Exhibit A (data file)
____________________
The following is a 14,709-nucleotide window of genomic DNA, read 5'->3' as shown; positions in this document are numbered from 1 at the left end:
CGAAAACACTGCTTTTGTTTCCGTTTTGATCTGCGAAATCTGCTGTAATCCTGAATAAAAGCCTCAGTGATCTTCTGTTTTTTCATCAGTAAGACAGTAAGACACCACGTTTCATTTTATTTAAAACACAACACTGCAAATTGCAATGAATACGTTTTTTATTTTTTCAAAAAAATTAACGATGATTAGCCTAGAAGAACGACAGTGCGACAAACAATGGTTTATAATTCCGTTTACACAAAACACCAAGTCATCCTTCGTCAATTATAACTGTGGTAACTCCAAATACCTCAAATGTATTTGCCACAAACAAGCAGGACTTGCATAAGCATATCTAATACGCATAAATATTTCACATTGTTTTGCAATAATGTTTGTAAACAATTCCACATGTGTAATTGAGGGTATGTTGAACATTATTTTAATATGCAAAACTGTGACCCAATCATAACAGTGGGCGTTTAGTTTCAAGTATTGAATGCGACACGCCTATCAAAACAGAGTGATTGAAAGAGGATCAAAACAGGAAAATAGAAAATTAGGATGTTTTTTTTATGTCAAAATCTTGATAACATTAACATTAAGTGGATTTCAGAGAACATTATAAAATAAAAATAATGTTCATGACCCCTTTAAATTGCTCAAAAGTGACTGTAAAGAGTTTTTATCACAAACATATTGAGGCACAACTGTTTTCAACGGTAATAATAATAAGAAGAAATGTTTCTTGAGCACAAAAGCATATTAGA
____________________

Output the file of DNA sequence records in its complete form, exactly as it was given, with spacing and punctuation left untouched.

The following is a 14,709-nucleotide window of genomic DNA, read 5'->3' as shown; positions in this document are numbered from 1 at the left end:
CGAAAACACTGCTTTTGTTTCCGTTTTGATCTGCGAAATCTGCTGTAATCCTGAATAAAAGCCTCAGTGATCTTCTGTTTTTTCATCAGTAAGACAGTAAGACACCACGTTTCATTTTATTTAAAACACAACACTGCAAATTGCAATGAATACGTTTTTTATTTTTTCAAAAAAATTAACGATGATTAGCCTAGAAGAACGACAGTGCGACAAACAATGGTTTATAATTCCGTTTACACAAAACACCAAGTCATCCTTCGTCAATTATAACTGTGGTAACTCCAAATACCTCAAATGTATTTGCCACAAACAAGCAGGACTTGCATAAGCATATCTAATACGCATAAATATTTCACATTGTTTTGCAATAATGTTTGTAAACAATTCCACATGTGTAATTGAGGGTATGTTGAACATTATTTTAATATGCAAAACTGTGACCCAATCATAACAGTGGGCGTTTAGTTTCAAGTATTGAATGCGACACGCCTATCAAAACAGAGTGATTGAAAGAGGATCAAAACAGGAAAATAGAAAATTAGGATGTTTTTTTTATGTCAAAATCTTGATAACATTAACATTAAGTGGATTTCAGAGAACATTATAAAATAAAAATAATGTTCATGACCCCTTTAAATTGCTCAAAAGTGACTGTAAAGAGTTTTTATCACAAACATATTGAGGCACAACTGTTTTCAACGGTAATAATAATAAGAAGAAATGTTTCTTGAGCACAAAAGCATATTAGA